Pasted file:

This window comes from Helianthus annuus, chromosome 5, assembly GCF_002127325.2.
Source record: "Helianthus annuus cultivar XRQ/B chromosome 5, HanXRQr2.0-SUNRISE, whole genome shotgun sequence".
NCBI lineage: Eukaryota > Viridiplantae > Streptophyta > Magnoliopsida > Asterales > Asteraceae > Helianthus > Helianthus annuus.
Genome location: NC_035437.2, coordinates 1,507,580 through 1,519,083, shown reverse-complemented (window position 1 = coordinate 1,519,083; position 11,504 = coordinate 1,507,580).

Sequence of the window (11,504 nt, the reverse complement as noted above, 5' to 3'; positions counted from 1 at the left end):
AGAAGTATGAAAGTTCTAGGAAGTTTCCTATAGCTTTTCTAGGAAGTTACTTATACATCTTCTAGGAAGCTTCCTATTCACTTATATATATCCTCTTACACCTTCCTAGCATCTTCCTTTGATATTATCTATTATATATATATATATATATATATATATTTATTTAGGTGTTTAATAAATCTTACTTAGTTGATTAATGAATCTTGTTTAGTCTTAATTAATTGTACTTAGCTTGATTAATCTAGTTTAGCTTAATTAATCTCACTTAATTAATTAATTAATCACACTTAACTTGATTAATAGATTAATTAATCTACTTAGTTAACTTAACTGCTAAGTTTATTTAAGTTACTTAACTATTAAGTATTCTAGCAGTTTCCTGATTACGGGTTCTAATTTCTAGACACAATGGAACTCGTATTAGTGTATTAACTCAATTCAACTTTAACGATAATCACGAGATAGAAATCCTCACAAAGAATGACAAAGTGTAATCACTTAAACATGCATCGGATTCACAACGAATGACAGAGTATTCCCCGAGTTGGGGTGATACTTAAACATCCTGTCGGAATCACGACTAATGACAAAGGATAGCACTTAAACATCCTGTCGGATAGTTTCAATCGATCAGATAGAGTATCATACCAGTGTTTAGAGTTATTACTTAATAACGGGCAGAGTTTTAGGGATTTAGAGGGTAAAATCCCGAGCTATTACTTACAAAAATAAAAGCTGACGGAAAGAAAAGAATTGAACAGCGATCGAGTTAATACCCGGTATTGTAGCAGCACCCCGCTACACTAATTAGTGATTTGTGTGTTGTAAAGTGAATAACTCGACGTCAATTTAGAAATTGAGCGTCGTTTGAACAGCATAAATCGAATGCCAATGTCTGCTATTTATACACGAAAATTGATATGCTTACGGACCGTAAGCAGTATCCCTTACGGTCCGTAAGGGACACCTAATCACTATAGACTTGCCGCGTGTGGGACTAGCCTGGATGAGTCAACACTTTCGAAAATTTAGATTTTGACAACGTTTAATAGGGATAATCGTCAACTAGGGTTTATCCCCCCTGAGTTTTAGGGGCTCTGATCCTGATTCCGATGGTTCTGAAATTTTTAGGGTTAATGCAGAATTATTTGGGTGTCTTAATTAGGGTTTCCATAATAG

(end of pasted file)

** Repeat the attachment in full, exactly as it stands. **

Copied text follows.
This window comes from Helianthus annuus, chromosome 5, assembly GCF_002127325.2.
Source record: "Helianthus annuus cultivar XRQ/B chromosome 5, HanXRQr2.0-SUNRISE, whole genome shotgun sequence".
NCBI lineage: Eukaryota > Viridiplantae > Streptophyta > Magnoliopsida > Asterales > Asteraceae > Helianthus > Helianthus annuus.
Genome location: NC_035437.2, coordinates 1,507,580 through 1,519,083, shown reverse-complemented (window position 1 = coordinate 1,519,083; position 11,504 = coordinate 1,507,580).

Sequence of the window (11,504 nt, the reverse complement as noted above, 5' to 3'; positions counted from 1 at the left end):
AGAAGTATGAAAGTTCTAGGAAGTTTCCTATAGCTTTTCTAGGAAGTTACTTATACATCTTCTAGGAAGCTTCCTATTCACTTATATATATCCTCTTACACCTTCCTAGCATCTTCCTTTGATATTATCTATTATATATATATATATATATATATATATTTATTTAGGTGTTTAATAAATCTTACTTAGTTGATTAATGAATCTTGTTTAGTCTTAATTAATTGTACTTAGCTTGATTAATCTAGTTTAGCTTAATTAATCTCACTTAATTAATTAATTAATCACACTTAACTTGATTAATAGATTAATTAATCTACTTAGTTAACTTAACTGCTAAGTTTATTTAAGTTACTTAACTATTAAGTATTCTAGCAGTTTCCTGATTACGGGTTCTAATTTCTAGACACAATGGAACTCGTATTAGTGTATTAACTCAATTCAACTTTAACGATAATCACGAGATAGAAATCCTCACAAAGAATGACAAAGTGTAATCACTTAAACATGCATCGGATTCACAACGAATGACAGAGTATTCCCCGAGTTGGGGTGATACTTAAACATCCTGTCGGAATCACGACTAATGACAAAGGATAGCACTTAAACATCCTGTCGGATAGTTTCAATCGATCAGATAGAGTATCATACCAGTGTTTAGAGTTATTACTTAATAACGGGCAGAGTTTTAGGGATTTAGAGGGTAAAATCCCGAGCTATTACTTACAAAAATAAAAGCTGACGGAAAGAAAAGAATTGAACAGCGATCGAGTTAATACCCGGTATTGTAGCAGCACCCCGCTACACTAATTAGTGATTTGTGTGTTGTAAAGTGAATAACTCGACGTCAATTTAGAAATTGAGCGTCGTTTGAACAGCATAAATCGAATGCCAATGTCTGCTATTTATACACGAAAATTGATATGCTTACGGACCGTAAGCAGTATCCCTTACGGTCCGTAAGGGACACCTAATCACTATAGACTTGCCGCGTGTGGGACTAGCCTGGATGAGTCAACACTTTCGAAAATTTAGATTTTGACAACGTTTAATAGGGATAATCGTCAACTAGGGTTTATCCCCCCTGAGTTTTAGGGGCTCTGATCCTGATTCCGATGGTTCTGAAATTTTTAGGGTTAATGCAGAATTATTTGGGTGTCTTAATTAGGGTTTCCATAATAG